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Thursday, March 20, 2014

The Wasp Woman (1960)

I enjoy movies that subtly include social issues in the story, and use social fears as the basis for the plot.  "The Wasp Woman" by Roger Corman does this.

Janice Starlin is desperate to save her cosmetic company, whose sales have dropped since customers have noticed that she's aging.  How far would she go to regain her youthful appearance... and at what cost?

Roger Corman's "The Wasp Woman" is not one of his better films.  There is the obvious influence of the classic movie, "The Fly", which only came out two years before.  While the concept isn't original, the story takes a different route, and offers up a lot of potential to include social commentary on the cosmetics industry, and humanity's fear of aging as well as its need to be beautiful.  While those are touched on (the fear of aging more so than the others), this movie misses some nice opportunities to bring even more depth to the story- and the characters at the same time.

While, most of the characters are rather flat, the character of Janice is a nicely complex and interesting character.  It is through her, that society's fear of aging and loss of beauty is explored.  Dr. Zinthrop offered up a great chance to also touch on the topic of animal testing in the cosmetic industry as well, but I felt that he was more of a plot device than a real character.  Once again, there was potential for some really good characterization that was passed up.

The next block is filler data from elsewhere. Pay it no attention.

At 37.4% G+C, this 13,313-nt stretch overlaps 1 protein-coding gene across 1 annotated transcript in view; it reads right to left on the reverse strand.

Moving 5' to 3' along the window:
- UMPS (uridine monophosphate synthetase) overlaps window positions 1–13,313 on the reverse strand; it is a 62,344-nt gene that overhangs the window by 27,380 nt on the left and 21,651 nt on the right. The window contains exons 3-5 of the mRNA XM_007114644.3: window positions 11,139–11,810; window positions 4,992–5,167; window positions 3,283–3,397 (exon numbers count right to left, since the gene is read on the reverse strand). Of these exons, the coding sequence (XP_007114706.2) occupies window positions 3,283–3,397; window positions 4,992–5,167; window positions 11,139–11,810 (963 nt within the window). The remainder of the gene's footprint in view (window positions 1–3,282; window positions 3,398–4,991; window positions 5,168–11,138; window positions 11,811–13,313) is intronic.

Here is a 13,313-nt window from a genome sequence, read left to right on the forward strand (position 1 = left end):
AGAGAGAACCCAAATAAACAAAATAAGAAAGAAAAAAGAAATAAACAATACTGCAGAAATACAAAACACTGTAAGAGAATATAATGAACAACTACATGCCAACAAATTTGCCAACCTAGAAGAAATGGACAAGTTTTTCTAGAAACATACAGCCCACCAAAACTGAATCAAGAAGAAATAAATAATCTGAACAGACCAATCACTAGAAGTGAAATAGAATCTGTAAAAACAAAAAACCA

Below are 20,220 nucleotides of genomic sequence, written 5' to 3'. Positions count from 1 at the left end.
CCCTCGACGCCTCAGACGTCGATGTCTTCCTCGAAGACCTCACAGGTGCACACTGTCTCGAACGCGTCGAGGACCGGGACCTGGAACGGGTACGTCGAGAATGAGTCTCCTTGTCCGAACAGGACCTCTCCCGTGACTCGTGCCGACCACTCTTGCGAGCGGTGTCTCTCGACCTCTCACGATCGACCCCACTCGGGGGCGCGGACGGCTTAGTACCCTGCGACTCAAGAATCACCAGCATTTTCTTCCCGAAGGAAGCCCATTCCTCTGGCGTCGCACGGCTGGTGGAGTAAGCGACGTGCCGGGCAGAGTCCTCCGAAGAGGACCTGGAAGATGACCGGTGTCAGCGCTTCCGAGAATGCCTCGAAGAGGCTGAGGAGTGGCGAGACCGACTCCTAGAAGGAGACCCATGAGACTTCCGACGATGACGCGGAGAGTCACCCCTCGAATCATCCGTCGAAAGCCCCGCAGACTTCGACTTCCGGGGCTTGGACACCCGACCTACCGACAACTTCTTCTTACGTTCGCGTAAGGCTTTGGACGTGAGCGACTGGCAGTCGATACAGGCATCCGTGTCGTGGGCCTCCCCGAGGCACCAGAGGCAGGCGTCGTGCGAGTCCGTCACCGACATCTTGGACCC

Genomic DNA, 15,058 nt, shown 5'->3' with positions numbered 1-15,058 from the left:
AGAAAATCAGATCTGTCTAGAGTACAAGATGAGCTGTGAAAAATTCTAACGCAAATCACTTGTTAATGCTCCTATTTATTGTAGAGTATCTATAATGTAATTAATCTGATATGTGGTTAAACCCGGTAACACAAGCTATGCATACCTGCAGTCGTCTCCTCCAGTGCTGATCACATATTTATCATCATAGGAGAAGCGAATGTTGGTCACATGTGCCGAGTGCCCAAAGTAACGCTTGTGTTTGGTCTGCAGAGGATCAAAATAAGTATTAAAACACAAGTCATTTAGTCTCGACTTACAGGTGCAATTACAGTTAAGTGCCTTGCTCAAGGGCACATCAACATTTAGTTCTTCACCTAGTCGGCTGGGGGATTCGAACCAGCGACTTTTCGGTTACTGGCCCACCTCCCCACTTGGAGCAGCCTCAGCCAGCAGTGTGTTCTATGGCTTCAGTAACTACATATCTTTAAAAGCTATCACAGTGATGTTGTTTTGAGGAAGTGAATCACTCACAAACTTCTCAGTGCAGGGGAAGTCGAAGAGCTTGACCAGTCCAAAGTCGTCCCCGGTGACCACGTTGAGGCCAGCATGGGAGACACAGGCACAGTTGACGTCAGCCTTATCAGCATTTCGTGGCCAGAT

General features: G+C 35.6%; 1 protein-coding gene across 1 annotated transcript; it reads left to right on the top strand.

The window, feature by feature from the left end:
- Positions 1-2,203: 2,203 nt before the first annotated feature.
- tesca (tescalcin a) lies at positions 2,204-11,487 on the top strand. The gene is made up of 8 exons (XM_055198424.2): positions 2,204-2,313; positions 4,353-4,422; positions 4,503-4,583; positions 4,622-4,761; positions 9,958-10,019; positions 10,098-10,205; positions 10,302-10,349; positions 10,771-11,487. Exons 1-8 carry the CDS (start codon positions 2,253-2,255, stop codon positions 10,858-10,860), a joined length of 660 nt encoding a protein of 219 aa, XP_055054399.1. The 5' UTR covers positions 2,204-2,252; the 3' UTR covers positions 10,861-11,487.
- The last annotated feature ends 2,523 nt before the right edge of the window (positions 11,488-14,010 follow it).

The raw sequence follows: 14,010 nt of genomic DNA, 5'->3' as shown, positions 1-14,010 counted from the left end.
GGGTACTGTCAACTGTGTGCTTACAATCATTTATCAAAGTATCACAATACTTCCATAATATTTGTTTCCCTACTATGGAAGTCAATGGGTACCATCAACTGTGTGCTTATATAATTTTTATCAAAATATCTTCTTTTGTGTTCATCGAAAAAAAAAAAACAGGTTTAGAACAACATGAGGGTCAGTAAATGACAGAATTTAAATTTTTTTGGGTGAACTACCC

The best acting was done by Susan Cabot as Janice, and Michael Mark as Dr. Zinthrop.  The other actors seemed to just kinda walk through the movie, going through the motions.  Cabot was beautiful, while also having a look that reflected the more calculating and cold side of the character.  A great choice for the role.

The wasp woman make up was pretty much just a mask and fake hands.  Due to an accident on set involving liquid smoke, a part of the mask had to be removed to enable Cabot to breath.  Unfortunately, the mask also took of a bit of her skin.  You don't get to see much of the mask, as it's mostly kept in shadows- which is a bit of a shame.

The camera work for "The Wasp Woman" is pretty standard, and simply done.  There isn't really anything fancy to it, though there are some nice shots using shadows to good effect.  Still not up to Roger Corman's usual standard, unfortunately.

If you're a fan of Roger Corman's films, you'd probably really enjoy this one.  If you're a fan of B-movies, you'd probably like this one too.  Despite that, it's not a movie I'd watch more than once a year, so I'm putting "The Wasp Woman" in "The Bad".

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